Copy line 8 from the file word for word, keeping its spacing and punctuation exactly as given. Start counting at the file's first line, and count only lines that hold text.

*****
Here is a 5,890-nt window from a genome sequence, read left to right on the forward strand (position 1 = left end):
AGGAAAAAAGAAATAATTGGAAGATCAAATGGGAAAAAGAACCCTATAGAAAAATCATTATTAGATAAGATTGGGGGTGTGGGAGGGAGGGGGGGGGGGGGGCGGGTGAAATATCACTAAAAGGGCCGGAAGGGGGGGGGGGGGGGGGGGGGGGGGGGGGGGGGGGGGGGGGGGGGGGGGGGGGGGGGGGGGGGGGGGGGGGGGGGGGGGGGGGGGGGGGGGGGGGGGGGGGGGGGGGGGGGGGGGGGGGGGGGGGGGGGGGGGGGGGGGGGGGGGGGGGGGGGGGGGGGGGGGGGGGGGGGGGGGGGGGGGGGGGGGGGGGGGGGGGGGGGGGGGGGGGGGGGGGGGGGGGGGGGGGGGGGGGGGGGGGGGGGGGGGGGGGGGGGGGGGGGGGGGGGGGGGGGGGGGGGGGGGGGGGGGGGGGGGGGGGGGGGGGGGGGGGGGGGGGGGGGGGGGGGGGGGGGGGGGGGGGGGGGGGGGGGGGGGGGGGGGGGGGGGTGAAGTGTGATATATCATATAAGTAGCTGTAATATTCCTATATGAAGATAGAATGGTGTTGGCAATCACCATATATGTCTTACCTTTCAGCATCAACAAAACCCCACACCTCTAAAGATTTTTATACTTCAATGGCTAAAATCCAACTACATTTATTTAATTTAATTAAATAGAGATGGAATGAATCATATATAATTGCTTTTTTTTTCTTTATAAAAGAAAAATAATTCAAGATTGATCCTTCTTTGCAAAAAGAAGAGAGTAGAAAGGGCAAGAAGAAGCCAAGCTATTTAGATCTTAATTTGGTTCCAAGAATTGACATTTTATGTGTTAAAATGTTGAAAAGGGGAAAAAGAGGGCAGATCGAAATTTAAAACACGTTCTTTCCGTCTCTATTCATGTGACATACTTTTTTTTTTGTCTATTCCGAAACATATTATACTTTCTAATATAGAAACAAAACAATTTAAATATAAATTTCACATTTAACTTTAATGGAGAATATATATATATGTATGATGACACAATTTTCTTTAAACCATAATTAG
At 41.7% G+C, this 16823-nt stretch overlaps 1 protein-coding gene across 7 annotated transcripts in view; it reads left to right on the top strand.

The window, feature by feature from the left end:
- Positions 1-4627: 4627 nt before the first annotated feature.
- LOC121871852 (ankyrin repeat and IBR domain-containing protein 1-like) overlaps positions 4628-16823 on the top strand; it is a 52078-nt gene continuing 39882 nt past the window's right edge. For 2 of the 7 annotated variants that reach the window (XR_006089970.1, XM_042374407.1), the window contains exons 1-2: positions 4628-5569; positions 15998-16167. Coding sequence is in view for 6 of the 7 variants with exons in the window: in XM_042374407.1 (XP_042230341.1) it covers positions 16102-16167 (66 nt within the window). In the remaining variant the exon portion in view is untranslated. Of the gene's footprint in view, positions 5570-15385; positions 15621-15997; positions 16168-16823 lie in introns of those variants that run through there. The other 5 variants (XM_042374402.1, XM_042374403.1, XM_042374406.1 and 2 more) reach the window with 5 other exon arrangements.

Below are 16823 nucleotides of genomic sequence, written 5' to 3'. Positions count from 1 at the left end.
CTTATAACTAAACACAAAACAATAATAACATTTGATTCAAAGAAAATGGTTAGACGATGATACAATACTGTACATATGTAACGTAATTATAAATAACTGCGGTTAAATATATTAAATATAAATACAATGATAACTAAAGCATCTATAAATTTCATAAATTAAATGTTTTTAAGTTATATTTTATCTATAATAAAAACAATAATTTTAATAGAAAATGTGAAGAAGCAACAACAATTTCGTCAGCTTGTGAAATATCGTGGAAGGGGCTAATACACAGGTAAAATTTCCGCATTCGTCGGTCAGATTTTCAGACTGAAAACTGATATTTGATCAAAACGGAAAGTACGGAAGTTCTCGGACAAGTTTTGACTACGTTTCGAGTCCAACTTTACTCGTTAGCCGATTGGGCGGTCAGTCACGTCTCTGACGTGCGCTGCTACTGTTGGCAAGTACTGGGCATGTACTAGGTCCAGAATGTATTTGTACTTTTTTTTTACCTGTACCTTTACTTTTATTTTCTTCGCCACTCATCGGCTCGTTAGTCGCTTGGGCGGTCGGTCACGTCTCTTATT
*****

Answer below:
CTTATAACTAAACACAAAACAATAATAACATTTGATTCAAAGAAAATGGTTAGACGATGATACAATACTGTACATATGTAACGTAATTATAAATAACTGCGGTTAAATATATTAAATATAAATACAATGATAACTAAAGCATCTATAAATTTCATAAATTAAATGTTTTTAAGTTATATTTTATCTATAATAAAAACAATAATTTTAATAGAAAATGTGAAGAAGCAACAACAATTTCGTCAGCTTGTGAAATATCGTGGAAGGGGCTAATACACAGGTAAAATTTCCGCATTCGTCGGTCAGATTTTCAGACTGAAAACTGATATTTGATCAAAACGGAAAGTACGGAAGTTCTCGGACAAGTTTTGACTACGTTTCGAGTCCAACTTTACTCGTTAGCCGATTGGGCGGTCAGTCACGTCTCTGACGTGCGCTGCTACTGTTGGCAAGTACTGGGCATGTACTAGGTCCAGAATGTATTTGTACTTTTTTTTTACCTGTACCTTTACTTTTATTTTCTTCGCCACTCATCGGCTCGTTAGTCGCTTGGGCGGTCGGTCACGTCTCTTATT